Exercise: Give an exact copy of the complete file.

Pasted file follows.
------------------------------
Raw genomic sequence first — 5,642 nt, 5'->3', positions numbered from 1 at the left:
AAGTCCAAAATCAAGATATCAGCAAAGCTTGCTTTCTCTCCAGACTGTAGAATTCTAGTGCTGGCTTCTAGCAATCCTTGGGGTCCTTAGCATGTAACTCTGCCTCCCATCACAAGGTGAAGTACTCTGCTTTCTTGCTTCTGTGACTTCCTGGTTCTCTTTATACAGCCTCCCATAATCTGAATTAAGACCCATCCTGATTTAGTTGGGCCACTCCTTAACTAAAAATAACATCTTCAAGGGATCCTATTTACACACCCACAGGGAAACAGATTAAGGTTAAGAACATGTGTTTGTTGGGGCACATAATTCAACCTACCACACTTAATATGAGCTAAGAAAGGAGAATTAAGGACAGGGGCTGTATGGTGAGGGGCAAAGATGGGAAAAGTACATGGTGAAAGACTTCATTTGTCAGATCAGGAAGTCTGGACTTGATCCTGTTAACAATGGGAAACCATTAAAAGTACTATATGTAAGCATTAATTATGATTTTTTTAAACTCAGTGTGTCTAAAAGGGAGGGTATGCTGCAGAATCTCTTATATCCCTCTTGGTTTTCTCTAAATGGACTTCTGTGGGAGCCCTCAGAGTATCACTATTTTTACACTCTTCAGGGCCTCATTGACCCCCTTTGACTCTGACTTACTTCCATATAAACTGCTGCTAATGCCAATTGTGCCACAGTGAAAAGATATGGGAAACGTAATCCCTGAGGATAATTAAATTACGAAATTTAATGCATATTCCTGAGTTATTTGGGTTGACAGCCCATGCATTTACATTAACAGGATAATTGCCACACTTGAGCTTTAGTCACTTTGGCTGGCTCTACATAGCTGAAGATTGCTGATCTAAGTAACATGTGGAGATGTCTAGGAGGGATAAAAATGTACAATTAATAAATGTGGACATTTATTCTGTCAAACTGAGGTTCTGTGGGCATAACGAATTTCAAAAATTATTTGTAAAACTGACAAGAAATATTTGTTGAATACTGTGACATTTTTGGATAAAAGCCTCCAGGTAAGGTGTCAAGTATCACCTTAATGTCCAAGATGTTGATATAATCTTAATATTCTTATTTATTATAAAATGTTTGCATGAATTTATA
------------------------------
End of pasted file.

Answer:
Raw genomic sequence first — 5,642 nt, 5'->3', positions numbered from 1 at the left:
AAGTCCAAAATCAAGATATCAGCAAAGCTTGCTTTCTCTCCAGACTGTAGAATTCTAGTGCTGGCTTCTAGCAATCCTTGGGGTCCTTAGCATGTAACTCTGCCTCCCATCACAAGGTGAAGTACTCTGCTTTCTTGCTTCTGTGACTTCCTGGTTCTCTTTATACAGCCTCCCATAATCTGAATTAAGACCCATCCTGATTTAGTTGGGCCACTCCTTAACTAAAAATAACATCTTCAAGGGATCCTATTTACACACCCACAGGGAAACAGATTAAGGTTAAGAACATGTGTTTGTTGGGGCACATAATTCAACCTACCACACTTAATATGAGCTAAGAAAGGAGAATTAAGGACAGGGGCTGTATGGTGAGGGGCAAAGATGGGAAAAGTACATGGTGAAAGACTTCATTTGTCAGATCAGGAAGTCTGGACTTGATCCTGTTAACAATGGGAAACCATTAAAAGTACTATATGTAAGCATTAATTATGATTTTTTTAAACTCAGTGTGTCTAAAAGGGAGGGTATGCTGCAGAATCTCTTATATCCCTCTTGGTTTTCTCTAAATGGACTTCTGTGGGAGCCCTCAGAGTATCACTATTTTTACACTCTTCAGGGCCTCATTGACCCCCTTTGACTCTGACTTACTTCCATATAAACTGCTGCTAATGCCAATTGTGCCACAGTGAAAAGATATGGGAAACGTAATCCCTGAGGATAATTAAATTACGAAATTTAATGCATATTCCTGAGTTATTTGGGTTGACAGCCCATGCATTTACATTAACAGGATAATTGCCACACTTGAGCTTTAGTCACTTTGGCTGGCTCTACATAGCTGAAGATTGCTGATCTAAGTAACATGTGGAGATGTCTAGGAGGGATAAAAATGTACAATTAATAAATGTGGACATTTATTCTGTCAAACTGAGGTTCTGTGGGCATAACGAATTTCAAAAATTATTTGTAAAACTGACAAGAAATATTTGTTGAATACTGTGACATTTTTGGATAAAAGCCTCCAGGTAAGGTGTCAAGTATCACCTTAATGTCCAAGATGTTGATATAATCTTAATATTCTTATTTATTATAAAATGTTTGCATGAATTTATA